for expenses. They also provided:
"On and first days of February, May, August, and November (or at such other periods as the board of directors may determine), an assessment shall be made upon the entire membership in force at the date of the last audited death claim prior thereto for such a sum as the executive committee may deem sufficient to meet the existing claims by death, the same to be apportioned among the members according to the age of each member, as per the rates named in the certificate of membership, and the net amount received from such assessments (less twenty-five percent to be set apart for the reserve fund) shall go into the death fund. A member failing to receive a notice of an assessment on or before the first days of February, May, August, and November, for his share of the losses occurring during the time specified, it shall be his duty to notify the home office in writing of such fact. A failure to pay the assessment within thirty days from the first days of February, May, August, and November (or at such periods as may be named by the directors) shall work a forfeiture of membership in this association, with all rights thereunder. The provisions of this amendment shall take effect on and after August 1, 1883."
"If any member shall neglect to pay any dues or assessments when due, of if any of the conditions are violated upon which the certificate of membership is issued, then, and in every such case, such membership shall at once cease and determine, and all payments made thereon shall be forfeited to the association, but the executive committee shall have the power to reinstate such delinquent member at any time within one year for good cause shown, and upon satisfactory evidence of good health, and upon payment of all delinquent dues and assessments."
The certificate of insurance here in suit was executed July 26, 1883. It contains, among others, the following provisions:
"In consideration of the statements, representations, and warranties contained in the application for this certificate of membership, and of the admission fee paid, and of the dues to be paid for expenses on or before the thirtieth day of June in every year during the continuance of this certificate, and of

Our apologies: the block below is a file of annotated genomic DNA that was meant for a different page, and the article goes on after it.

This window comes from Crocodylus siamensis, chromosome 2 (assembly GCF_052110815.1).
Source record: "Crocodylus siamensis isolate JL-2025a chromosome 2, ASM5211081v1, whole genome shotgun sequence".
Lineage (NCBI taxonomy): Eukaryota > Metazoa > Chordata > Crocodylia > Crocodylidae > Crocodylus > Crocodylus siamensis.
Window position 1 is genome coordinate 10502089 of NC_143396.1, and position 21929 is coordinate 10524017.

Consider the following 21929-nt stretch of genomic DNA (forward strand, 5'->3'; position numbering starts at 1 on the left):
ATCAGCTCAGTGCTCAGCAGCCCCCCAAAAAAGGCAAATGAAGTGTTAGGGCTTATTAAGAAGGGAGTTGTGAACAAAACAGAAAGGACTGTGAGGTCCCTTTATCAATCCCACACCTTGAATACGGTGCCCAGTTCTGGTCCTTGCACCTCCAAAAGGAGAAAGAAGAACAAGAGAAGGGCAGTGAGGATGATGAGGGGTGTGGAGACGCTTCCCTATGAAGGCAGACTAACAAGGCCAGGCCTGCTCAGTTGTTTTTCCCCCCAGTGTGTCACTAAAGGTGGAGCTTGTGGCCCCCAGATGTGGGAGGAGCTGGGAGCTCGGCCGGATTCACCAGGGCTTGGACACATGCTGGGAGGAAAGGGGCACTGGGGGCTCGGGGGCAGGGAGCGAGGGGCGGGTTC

all mortuary assessments, as per table endorsed hereon, payable at the principal office of the association, in the City of New York, within thirty days from the date of each notice, the Mutual Reserve Fund Life Association does hereby receive Henry H. Hamlin, of Norwich, County of New London, State of Connecticut, as a member of said association. Whenever the death fund of the association is insufficient to meet the existing claims by death, an assessment shall be made upon the entire membership in force at the date of the last death, the same to be apportioned among the members according to the age of each member, for such sum as the executive committee may deem sufficient to cover said claims, and the net amount received from such assessment (less twenty-five percent, to be set apart for the reserve fund) shall go into the death fund. Within ninety days after receipt of satisfactory evidence to the association of the death of the above-named member during the continuance of this certificate of membership, there shall be payable to Sarah C. Hamlin (wife), of Norwich, County of Nee London, State of Connecticut, if living at the time of said death, otherwise to the legal representatives of said member, the sum of ten thousand dollars from the death fund of the association at the time of said death, or from any moneys that shall be realized for the said fund from the next assessment, to be made as hereinabove set forth, and no claim shall be otherwise due or payable except from the reserve fund, as hereinafter provided. . . . This certificate . . . shall be subject to all the provisions and stipulations contained in the constitution and bylaws of this association, with the amendments thereto."